Nobel, Alfred Bernhard (1833-1896), a Swedish chemist, manufacturer, and philanthropist. He invented dynamite and established the Nobel prizes. Nobel took out, in all, 129 patents. Among his other inventions were ballistite (one of the first smokeless powders, used as a propellant in ammunition) and blasting gelatin.

Alfred NobelAlfred Nobel

Nobel was born in Stockholm, the son of an inventor who manufactured submarine mines and torpedoes for the Russian government. The father took Alfred to St. Petersburg in 1842. When Alfred was 17, his father sent him to the United States to study engineering under John Ericsson, designer of the ironclad naval vessel Monitor. Young Nobel then studied engineering in Russia. He returned to Sweden with his father in 1859. They opened a chemical plant near Stockholm where nitroglycerin was produced. The plant was destroyed by an explosion that killed Alfred's brother and permanently injured his father.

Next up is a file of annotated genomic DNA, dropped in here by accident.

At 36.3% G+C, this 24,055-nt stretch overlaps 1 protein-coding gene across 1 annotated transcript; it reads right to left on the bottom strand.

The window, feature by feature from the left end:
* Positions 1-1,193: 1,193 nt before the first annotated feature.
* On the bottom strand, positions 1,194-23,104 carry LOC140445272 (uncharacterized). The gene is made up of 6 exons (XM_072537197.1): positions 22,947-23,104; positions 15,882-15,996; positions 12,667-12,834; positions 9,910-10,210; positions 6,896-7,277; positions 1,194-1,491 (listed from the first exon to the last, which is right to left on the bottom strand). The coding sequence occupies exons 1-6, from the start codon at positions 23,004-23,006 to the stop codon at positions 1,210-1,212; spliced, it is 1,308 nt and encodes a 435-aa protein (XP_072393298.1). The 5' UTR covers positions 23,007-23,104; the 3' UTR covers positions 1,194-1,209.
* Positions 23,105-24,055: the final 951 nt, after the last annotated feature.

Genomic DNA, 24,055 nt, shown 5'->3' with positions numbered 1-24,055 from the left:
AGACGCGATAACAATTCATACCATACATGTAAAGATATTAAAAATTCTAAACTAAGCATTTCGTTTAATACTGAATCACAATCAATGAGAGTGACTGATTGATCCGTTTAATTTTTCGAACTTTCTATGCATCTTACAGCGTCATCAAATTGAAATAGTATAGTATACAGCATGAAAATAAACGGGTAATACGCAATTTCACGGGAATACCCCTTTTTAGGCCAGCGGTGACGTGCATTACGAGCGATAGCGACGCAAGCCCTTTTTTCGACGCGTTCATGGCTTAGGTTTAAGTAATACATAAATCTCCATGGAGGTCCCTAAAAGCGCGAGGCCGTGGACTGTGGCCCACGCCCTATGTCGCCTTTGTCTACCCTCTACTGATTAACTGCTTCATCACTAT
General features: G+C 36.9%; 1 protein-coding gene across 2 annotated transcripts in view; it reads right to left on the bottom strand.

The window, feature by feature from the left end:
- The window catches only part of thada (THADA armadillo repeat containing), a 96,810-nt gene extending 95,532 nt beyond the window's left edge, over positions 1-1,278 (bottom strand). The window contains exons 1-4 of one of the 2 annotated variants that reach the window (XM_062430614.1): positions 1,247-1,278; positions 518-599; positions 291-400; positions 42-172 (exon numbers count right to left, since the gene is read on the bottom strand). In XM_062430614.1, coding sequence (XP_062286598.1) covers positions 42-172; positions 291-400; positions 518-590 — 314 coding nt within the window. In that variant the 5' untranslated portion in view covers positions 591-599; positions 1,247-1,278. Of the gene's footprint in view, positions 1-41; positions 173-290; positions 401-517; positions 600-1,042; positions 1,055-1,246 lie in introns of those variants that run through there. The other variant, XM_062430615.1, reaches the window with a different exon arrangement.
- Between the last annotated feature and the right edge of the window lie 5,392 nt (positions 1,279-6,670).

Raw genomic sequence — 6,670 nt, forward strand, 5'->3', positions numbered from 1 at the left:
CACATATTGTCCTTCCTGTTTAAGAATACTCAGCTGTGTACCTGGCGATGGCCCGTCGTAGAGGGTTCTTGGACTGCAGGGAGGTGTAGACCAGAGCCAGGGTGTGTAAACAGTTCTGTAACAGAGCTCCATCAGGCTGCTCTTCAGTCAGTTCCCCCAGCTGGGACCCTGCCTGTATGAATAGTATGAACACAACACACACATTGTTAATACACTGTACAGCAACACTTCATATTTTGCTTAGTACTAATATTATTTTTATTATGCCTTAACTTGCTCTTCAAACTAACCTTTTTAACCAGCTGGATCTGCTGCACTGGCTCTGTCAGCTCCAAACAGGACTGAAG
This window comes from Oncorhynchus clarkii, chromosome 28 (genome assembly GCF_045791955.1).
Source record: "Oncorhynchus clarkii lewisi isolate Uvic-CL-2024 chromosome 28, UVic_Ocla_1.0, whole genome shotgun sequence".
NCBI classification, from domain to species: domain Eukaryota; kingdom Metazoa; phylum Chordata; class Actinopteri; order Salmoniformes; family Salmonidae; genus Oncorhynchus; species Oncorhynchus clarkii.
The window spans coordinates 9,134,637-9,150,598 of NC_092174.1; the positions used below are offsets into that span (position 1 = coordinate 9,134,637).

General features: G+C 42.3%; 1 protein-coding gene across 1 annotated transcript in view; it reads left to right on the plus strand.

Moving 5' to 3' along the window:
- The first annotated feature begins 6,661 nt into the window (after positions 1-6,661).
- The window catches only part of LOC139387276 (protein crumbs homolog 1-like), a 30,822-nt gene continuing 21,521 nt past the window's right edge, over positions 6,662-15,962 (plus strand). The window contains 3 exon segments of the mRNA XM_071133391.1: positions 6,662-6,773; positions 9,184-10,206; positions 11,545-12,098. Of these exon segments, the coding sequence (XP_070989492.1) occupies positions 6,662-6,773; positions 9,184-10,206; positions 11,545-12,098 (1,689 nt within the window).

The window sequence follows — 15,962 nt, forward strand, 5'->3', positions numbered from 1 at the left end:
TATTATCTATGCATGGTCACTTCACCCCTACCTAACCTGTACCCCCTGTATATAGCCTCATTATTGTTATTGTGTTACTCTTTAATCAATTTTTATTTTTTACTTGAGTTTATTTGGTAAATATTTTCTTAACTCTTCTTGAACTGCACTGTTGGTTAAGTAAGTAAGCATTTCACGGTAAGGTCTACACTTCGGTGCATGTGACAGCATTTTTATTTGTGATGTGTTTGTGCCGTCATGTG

Because of the danger, several governments prohibited the transportation of nitroglycerin. In 1866 Nobel introduced dynamite, in which nitroglycerin is absorbed so that it may be transported safely. Within a few years, he was one of the world's wealthiest men. His oil interests in Russia brought him huge profits in addition to those he received from the manufacture of various kinds of explosives. When Nobel died, he left a will directing that interest from a sum of approximately $9,000,000 be given as prizes for achievements in science and literature and for work contributing to world peace.